How long do you plan to be in this business? Part 2

June 20, 2019

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In the last article, we looked at what information companies in the Hit and Quit and the Short Range-Long Term needed in order to be successful. In part two of our series, we will discuss the final two categories of the question, How Long Do You Plan to be in This Business?

  • 100 Year Company: 100+ years
  • Legacy Builder: 100+ years, plus other factors

Before we begin discussing what is needed from a financial standpoint for each of these categories, let me clarify how companies in these categories think. Their thinking is different from the first two categories we discussed in the last article.

These companies follow, at least, these three philosophies:

  1. Companies in these categories believe they will be around for 100 years.
  2. Companies in these categories are realistic regarding what could go wrong with their business and do not prepare overly optimistic financial scenarios.
  3. Companies in these categories realize they will need to evolve to meet challenges; changing simply will not be enough.

The philosophies above come from the CEO. It’s the CEO’s job to communicate the vision of the company. Once a 100-year company is communicated, short and long term goals should be constructed to accomplish that vision, using the philosophies above. Although it may not seem that the three philosophies above have anything to do with the finances of the company and how a trusted advisor would help the company, but they do.

Companies in the 100 Year Company category focus on building and defining who and what the company is. Working with and developing the next generation of leaders, usually family members, is also important.  A good trusted advisor will explain the need to provide you with the following information to achieve your goals such as:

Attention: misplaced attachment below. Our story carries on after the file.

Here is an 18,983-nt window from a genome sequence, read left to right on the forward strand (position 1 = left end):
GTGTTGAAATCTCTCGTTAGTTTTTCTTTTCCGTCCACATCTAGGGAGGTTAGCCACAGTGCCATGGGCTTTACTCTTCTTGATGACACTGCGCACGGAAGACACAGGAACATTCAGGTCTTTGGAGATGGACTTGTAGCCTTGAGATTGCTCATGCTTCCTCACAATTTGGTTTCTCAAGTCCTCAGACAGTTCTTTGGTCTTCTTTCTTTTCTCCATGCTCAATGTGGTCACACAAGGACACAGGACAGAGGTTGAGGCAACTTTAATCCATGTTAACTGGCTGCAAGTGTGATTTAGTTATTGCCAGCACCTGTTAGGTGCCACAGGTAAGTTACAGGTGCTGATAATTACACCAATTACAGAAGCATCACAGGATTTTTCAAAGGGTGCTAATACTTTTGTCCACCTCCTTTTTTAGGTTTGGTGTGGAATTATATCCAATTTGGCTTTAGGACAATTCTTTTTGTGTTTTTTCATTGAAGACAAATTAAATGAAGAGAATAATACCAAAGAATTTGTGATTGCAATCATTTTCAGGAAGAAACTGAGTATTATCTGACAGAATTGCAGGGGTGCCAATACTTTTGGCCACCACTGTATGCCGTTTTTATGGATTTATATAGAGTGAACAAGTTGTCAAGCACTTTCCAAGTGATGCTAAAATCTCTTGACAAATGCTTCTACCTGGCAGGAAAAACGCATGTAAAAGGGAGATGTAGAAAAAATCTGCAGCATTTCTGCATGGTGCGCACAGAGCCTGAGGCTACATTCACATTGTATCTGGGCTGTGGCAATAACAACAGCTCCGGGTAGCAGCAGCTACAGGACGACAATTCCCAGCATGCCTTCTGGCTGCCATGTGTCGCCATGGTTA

• Information Gathering and Client Retention: Companies in this category will look at their customers and how they purchase their services. For example, is your client base more interested in interacting with you using technology versus direct communication? Do your customers value certain services you provide over another? How do you provide more of those services and charge for it? Do you have to educate your customers about new products or services that you know they will need before they do?
    • Realistic Financial Budgeting and Forecasts: The growth rate for a company may be double digits for the first 10 years of the company’s life, over time that rate will come down, level off, and potentially decrease. Companies need to position themselves to have working capital not only for their current needs but also capital for expansion plans. Budgets that are unrealistic may not allow the company to pivot to meet its needs or the needs of its customers.
  • Tax Implications/Structure: Important to any business, businesses in this category should be concerned about how their structure affects their tax liability, along with the continuity of the business. It’s possible the next generation of leaders will not come from within the company or those family members will not want to directly run the company once the founder has passed. Setting up the company so that it, and its vision, is around for 100 years is very important.